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Richard Prebble's Letter from Wellington – 30 Sept


RICHARD PREBBLE'S

Letter From Wellington

Monday 30th September 2002

4 Percent Plus Growth

The latest GDP figures showing 3.5 percent growth caught Labour ministers by surprise. National's finance spokesman, Dr Brash, put out a gloomy statement headed "4 Percent growth still a long way to go" and saying "GDP result should disappoint Minister of Finance". But Cullen can't believe his luck. He has absolutely no idea why the economy is growing so he was not disappointed. Our readers were not surprised by the growth figures as The Letter has been pointing out that indicators like Tranzrail's freight volumes predict an economy which is growing strongly. The Letter believes the economy is now at 4 percent growth.

The Kiwi Dollar

With the Kiwi dollar at less than 50 cents to the US dollar, NZ exports are very competitive. While the sudden increase in the dollar early this year affected its standing the Kiwi dollar's rise was moderated by the fact that the currencies of all our trading partners have also risen vis-à-vis the dollar.

Agriculture

· Dairy - While Fonterra's performance is reason for serious concern, the lower milk price still gives a positive return to most dairy farmers. · Apple - The deregulated apple industry is predicting an excellent year. It's hard to see how long the kiwi fruit industry can remain regulated.

Tourism

The country's largest employer has bounced back after September 11. Excellent snow has helped. While the America's Cup's international appeal is a myth, it has helped internal tourism.

Immigration

Growth is being underpinned by historically high immigration. Despite raising the points needed for immigration, the department is overwhelmed by applications.

Economically Positive

Research by economists, here and overseas, shows that while immigration in the short and long term is economically positive, the benefits only just outweigh the costs. New immigrants need housing - hence the Auckland housing boom, Each house needs furniture, etc, so new immigrants boost retail. In the longer term they bring new skills and entrepreneurialship. But new immigrants increase the costs of education, health, and infrastructure. Evidence that the government is not meeting those costs can be seen in Auckland's growing health, education and road problems.

Hard to Get Right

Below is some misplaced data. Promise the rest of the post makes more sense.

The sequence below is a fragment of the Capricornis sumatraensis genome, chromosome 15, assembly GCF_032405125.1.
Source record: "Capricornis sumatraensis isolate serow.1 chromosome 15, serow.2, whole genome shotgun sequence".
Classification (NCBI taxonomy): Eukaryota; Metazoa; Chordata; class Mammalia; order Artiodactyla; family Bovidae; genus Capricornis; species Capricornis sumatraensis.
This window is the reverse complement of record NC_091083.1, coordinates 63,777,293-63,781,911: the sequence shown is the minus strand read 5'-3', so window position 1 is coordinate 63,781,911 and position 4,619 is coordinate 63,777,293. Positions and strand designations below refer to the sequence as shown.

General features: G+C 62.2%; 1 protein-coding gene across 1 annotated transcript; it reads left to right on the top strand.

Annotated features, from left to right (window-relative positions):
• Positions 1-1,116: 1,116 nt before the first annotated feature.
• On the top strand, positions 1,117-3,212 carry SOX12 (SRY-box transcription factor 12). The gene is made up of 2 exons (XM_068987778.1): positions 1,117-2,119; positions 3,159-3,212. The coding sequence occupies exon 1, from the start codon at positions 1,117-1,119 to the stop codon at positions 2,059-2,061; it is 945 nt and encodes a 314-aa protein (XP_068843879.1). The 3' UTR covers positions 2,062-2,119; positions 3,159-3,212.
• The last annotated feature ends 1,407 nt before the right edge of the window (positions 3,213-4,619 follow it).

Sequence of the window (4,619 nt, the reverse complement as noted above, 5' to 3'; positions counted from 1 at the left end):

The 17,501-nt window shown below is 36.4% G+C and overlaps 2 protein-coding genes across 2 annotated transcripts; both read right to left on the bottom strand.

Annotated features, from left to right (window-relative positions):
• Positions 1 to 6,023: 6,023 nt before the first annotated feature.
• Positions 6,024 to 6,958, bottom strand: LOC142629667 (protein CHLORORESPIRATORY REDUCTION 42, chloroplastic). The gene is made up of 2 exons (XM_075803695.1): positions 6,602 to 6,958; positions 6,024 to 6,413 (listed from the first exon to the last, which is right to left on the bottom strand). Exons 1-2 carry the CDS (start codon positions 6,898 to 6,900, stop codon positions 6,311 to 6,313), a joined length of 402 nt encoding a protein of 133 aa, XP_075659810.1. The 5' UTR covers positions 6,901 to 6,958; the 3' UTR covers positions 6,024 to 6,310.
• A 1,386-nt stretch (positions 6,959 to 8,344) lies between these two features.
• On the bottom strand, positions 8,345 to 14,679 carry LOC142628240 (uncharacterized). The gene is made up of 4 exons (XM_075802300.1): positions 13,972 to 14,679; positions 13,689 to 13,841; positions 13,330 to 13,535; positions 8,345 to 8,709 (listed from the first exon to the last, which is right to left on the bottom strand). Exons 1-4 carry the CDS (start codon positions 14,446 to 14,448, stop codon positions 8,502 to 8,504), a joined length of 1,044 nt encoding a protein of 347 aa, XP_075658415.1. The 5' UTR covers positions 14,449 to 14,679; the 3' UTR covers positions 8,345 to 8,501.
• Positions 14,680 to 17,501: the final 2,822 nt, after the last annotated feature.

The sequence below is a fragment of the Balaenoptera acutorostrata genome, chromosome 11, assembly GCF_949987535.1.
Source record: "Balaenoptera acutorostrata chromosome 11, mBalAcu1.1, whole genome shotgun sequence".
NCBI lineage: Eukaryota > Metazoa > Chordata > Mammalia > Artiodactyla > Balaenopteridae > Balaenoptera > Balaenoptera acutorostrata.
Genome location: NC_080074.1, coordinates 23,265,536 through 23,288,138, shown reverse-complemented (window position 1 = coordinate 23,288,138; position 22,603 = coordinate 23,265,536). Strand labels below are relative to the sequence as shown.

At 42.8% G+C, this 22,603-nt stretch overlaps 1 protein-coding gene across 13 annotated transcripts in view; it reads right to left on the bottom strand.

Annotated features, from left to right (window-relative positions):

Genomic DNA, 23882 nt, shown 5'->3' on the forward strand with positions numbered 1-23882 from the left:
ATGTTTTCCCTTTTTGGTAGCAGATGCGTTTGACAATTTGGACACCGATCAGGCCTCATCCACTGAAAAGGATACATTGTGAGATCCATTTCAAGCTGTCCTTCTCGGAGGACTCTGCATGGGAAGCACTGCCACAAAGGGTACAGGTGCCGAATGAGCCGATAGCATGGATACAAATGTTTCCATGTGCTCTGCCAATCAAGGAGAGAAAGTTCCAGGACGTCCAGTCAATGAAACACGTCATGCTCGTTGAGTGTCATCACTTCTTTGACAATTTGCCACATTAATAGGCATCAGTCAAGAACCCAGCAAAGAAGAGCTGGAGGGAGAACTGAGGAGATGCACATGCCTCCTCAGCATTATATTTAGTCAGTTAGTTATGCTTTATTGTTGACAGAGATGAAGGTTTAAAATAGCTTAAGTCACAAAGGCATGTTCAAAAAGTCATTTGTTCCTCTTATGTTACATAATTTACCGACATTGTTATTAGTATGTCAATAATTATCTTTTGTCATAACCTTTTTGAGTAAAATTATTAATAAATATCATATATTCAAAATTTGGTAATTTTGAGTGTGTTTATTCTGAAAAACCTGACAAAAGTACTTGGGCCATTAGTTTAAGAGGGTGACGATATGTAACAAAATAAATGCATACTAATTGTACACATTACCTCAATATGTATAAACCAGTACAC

Labour is continuing with National's policy to have net positive 10,000 immigrants a year. This is very hard to achieve in practice. There are 800,000 NZ citizens overseas, including 250,000 in Australia. It is impossible to predict how many Kiwis will leave in any year and even harder to say how many will return. Many who say on their immigration forms they are leaving for good, return. Historically, the best indicator of Kiwi migration is the economy and trans-Tasman migration is most affected. 4 percent growth should trigger a Kiwi return. While that would be great news, the Immigration Service is slow to adjust. If a large number of Kiwis return on top of new immigrants it will cause problems. So immigration will remain a hot topic.

It Could Turn to Custard

All the positive economic predictions could turn to custard. As a small trading economy New Zealand is very vulnerable to external international shocks. Here are some possibilities:

· Middle East -If the Middle East goes wrong, oil reaches US $50 a barrel, New Zealand will be affected.

· The US Economy - The Economist believes the US may be in "de-inflation". Falling prices are even worse than rising prices as consumers stop buying, expecting lower prices in the future. A de-inflating US economy would have worldwide ramifications. It's The Letter's experience that external economic shocks usually come from a source not predicted - e.g. September 11, the Asian Crisis, etc.

Wasted Opportunities

When the next shock comes Labour's years will be looked back on as a wasted opportunity. Now is the time for real tax reform, to cut red tape, and to review governments own spending and investment.

A Window of Opportunity

Labour has realized it has a window of opportunity to resolve the GE issues now that it no longer needs the Green vote. It is determined to proceed with GE. Labour strategists thank that GE won't be an election issue. The government appears to be wasting the opportunity to reform the Resource Management Act (RMA) which is imposing huge costs on the country. Indeed Labour's two RMA Bills will make the problems worse.

U is for United or is it U-Turn?

United Future MP Judy Turner on 24 September issued the following press statement: "United Future defends support for Social Security (Development and Employment) Amendment Bill." "Mr Dunne was an opposition MP in the last parliament and it was perfectly reasonable for him to oppose the bill then...I have consulted closely with the government ...as a result...I have concluded that it is not...anti-family...and therefore I have persuaded my colleagues it is legislation worth supporting." The full press statement is on ACT's website at http://www.act.org.nz/u-turn . Far from promoting the family, Treasury has said this Bill will result in an extra 1,000 Domestic Purpose Beneficiaries every year - and at an average 1.8 children each, this means an extra 1,800 children on state dependency per year.


ENDS

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